Written Evidence Submitted by Dr Andrew Watt
In this Written Evidence I seek briefly to comment on three matters relevant to the Joint Inquiry:
Given the foregoing I urge the Committees either to postpone publication of the Report of the Inquiry or to designate the Report as an Interim Report.
The Joint Inquiry is hopelessly inadequate
The Joint Inquiry “Coronavirus: Lessons Learnt” is hopelessly inadequate.
The Inquiry has taken a “scattergun” approach to taking evidence, without systematically examining the order in which events took place.
At the risk of stating the obvious, earlier events may be the cause of later events.
Without a detailed timeline, including a timeline of events in January 2020, the Committees cannot credibly draw definitive conclusions as to “Lessons Learnt”.
In addition to the failure of approach, the Committees have abjectly failed to collect evidence regarding information, advice and decisions in January 2020.
I urge the Committees to construct a detailed timeline of events in January 2020, including acts (actions and/or omissions) of UK Government Ministers and advisers to the UK Government.
Without such a timeline it is my view that the Committees’ “conclusions” which it may wish to express in its anticipated Report will, rightly, be open to excoriating criticism due to the fundamental failures in the Committee’s approach briefly outlined above.
Events in January 2020 are of crucial importance in understanding why tens of thousands of people died from Covid-19 in the United Kingdom.
The UK Border should have been closed in January 2020
This Written Evidence may, in part, be viewed as a preliminary examination of the following assertion:
Assertion: If the United Kingdom had decisively closed its Border on or shortly after 9th January 2020, entry of the SARS-CoV-2 virus into the United Kingdom would have been prevented or stopped. Tens of thousands of lives would have been saved and the damage to the Public Finances, measured in hundreds of billions of pounds, would have (to a large extent) been avoided.
The SARS-CoV-2 virus first came to public attention in Wuhan.
It is reasonable to assume that early in the developing pandemic the SARS-CoV-2 virus was absent from the UK.
Closing the UK Border completely and in a timely manner would have the potential completely to exclude the SARS-CoV-2 virus from the UK.
If the SARS-CoV-2 virus had successfully been excluded from the UK, the number of cases of Covid-19 would have been zero.
If there were no cases of Covid-19 in the UK, there could be no deaths from Covid-19 in the UK.
The correct decision, from the point of view of Public Health, would have been to close the UK Border decisively on or shortly after 9th January 2020 in order to prevent entry of the SARS-CoV-2 virus into the UK!
I invite the Committees carefully to consider whether decisive early UK Border Closure would have saved tens of thousands of lives.
I also invite the Committees carefully to examine the acts (actions and/or omissions) of individuals and entities in January 2020.
The following list identifies some individuals and entities whose conduct in January 2020 is, I suggest, properly the object of the Committees’ Inquiry. The list is not exhaustive.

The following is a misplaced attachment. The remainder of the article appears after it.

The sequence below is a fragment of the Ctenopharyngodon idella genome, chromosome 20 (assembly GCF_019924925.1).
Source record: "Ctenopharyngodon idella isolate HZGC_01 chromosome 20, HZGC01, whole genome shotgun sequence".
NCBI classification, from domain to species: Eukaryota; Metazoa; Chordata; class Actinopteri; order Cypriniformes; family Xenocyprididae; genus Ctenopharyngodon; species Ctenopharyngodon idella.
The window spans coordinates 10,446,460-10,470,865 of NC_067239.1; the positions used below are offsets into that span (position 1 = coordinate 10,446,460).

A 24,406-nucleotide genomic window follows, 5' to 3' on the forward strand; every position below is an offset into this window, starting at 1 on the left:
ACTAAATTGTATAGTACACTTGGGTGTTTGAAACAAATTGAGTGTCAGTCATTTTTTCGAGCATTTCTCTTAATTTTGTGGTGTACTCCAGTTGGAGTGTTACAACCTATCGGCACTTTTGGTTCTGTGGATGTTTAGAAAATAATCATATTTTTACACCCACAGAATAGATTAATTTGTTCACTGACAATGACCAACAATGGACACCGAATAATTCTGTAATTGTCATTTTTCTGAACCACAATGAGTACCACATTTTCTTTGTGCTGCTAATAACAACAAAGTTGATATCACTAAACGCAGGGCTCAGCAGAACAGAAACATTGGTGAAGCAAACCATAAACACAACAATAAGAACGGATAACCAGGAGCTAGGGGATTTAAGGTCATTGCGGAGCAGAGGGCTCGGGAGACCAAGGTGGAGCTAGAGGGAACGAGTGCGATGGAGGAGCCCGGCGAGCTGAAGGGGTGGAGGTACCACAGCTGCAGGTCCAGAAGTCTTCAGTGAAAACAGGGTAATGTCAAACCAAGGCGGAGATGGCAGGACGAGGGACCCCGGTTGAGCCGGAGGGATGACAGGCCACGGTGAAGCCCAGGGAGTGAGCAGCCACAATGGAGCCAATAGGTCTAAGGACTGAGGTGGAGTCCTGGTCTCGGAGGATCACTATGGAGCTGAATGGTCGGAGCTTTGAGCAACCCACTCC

In addition, I suggest that the Committees examine two important issues which provide broader context:
The failures in January 2020 of UK Government Ministers and their adviser can only, I suggest, be properly understood in the context of World Health Organisation policy and the “Mass Death Policy” expressed in the “United Kingdom Influenza Pandemic Preparedness Strategy 2011”.
Matt Hancock seriously misled the House of Commons on 23rd January 2020
On 23rd January 2020 Matt Hancock, in his role as Secretary of State for Health and Social Care made a statement to the House of Commons.
The Hansard record of Mr. Hancock’s statement is here:
Mr. Hancock stated,
“The public can be assured that the whole of the UK is always well prepared for these types of outbreaks”.
That is demonstrably untrue.
The UK had no credible policy to protect the Public Health from a novel respiratory virus with the characteristics of SARS-CoV-2.
Indeed, the “United Kingdom Influenza Pandemic Preparedness Strategy 2011”, the UK’s current pandemic strategy document envisages deaths measured in the hundreds of thousands!
Mr. Hancock seriously misled both MPs and the public, not least in that he concealed the predictably deadly effect of a New Disease Risk of the kind caused by SARS-CoV-2.
Neither MPs nor the public could find in the totality of Mr. Hancock’s words on 23rd January 2020 any indication that the Government’s “policy” was, in effect, a “Mass Deaths Policy”.
I suggest that, following the construction of a detailed timeline as suggested earlier, that the Committees recall Mr. Hancock to give further evidence as to the basis for his false claims to the House of Commons on 23rd January 2020 and his failure to examine the question of whether a “Decisively Closed Border Policy” could have saved tens of thousands of lives in the UK.
Mr. Hancock in his statement on 23rd January 2020 explicitly relied on advice from the Chief Medical Officer, Chris Whitty.
Professor Whitty should be asked for the evidential basis for the assertion that the “UK is always well prepared” for emerging respiratory diseases.
I suggest that Professor Whitty should also be asked when he first knew that hundreds of thousands of deaths in the UK from Covid-19 was possible. Did he inform Mr. Hancock before the statement on 23rd January 2020 that hundreds of thousands of deaths in the UK from Covid-19 were possible?
(21 June 2021)